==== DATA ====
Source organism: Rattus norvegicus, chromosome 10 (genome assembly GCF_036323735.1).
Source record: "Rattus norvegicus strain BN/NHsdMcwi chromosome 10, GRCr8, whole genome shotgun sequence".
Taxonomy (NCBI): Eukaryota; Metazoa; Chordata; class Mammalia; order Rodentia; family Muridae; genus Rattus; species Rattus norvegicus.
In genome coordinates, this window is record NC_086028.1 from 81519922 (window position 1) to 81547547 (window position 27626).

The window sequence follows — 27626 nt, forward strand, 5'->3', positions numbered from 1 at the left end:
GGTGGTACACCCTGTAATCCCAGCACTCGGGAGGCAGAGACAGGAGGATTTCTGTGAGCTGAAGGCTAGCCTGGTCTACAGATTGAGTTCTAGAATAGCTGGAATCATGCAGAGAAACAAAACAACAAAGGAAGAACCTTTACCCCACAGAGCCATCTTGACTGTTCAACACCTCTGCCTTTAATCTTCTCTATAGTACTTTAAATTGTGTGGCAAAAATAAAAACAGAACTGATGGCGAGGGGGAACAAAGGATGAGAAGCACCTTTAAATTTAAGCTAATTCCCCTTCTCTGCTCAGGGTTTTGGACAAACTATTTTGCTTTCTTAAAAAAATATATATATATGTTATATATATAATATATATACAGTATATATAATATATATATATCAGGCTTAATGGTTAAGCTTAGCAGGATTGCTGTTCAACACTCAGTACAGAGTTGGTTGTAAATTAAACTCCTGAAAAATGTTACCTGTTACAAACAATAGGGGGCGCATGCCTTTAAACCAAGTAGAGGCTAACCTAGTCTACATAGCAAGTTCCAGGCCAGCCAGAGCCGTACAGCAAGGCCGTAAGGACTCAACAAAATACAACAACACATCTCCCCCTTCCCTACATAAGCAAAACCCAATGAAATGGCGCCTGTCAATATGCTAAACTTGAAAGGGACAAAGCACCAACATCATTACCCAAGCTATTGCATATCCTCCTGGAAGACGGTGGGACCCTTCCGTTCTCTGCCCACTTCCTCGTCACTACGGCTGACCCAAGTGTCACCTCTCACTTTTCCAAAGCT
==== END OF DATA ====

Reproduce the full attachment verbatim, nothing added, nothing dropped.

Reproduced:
Source organism: Rattus norvegicus, chromosome 10 (genome assembly GCF_036323735.1).
Source record: "Rattus norvegicus strain BN/NHsdMcwi chromosome 10, GRCr8, whole genome shotgun sequence".
Taxonomy (NCBI): Eukaryota; Metazoa; Chordata; class Mammalia; order Rodentia; family Muridae; genus Rattus; species Rattus norvegicus.
In genome coordinates, this window is record NC_086028.1 from 81519922 (window position 1) to 81547547 (window position 27626).

The window sequence follows — 27626 nt, forward strand, 5'->3', positions numbered from 1 at the left end:
GGTGGTACACCCTGTAATCCCAGCACTCGGGAGGCAGAGACAGGAGGATTTCTGTGAGCTGAAGGCTAGCCTGGTCTACAGATTGAGTTCTAGAATAGCTGGAATCATGCAGAGAAACAAAACAACAAAGGAAGAACCTTTACCCCACAGAGCCATCTTGACTGTTCAACACCTCTGCCTTTAATCTTCTCTATAGTACTTTAAATTGTGTGGCAAAAATAAAAACAGAACTGATGGCGAGGGGGAACAAAGGATGAGAAGCACCTTTAAATTTAAGCTAATTCCCCTTCTCTGCTCAGGGTTTTGGACAAACTATTTTGCTTTCTTAAAAAAATATATATATATGTTATATATATAATATATATACAGTATATATAATATATATATATCAGGCTTAATGGTTAAGCTTAGCAGGATTGCTGTTCAACACTCAGTACAGAGTTGGTTGTAAATTAAACTCCTGAAAAATGTTACCTGTTACAAACAATAGGGGGCGCATGCCTTTAAACCAAGTAGAGGCTAACCTAGTCTACATAGCAAGTTCCAGGCCAGCCAGAGCCGTACAGCAAGGCCGTAAGGACTCAACAAAATACAACAACACATCTCCCCCTTCCCTACATAAGCAAAACCCAATGAAATGGCGCCTGTCAATATGCTAAACTTGAAAGGGACAAAGCACCAACATCATTACCCAAGCTATTGCATATCCTCCTGGAAGACGGTGGGACCCTTCCGTTCTCTGCCCACTTCCTCGTCACTACGGCTGACCCAAGTGTCACCTCTCACTTTTCCAAAGCT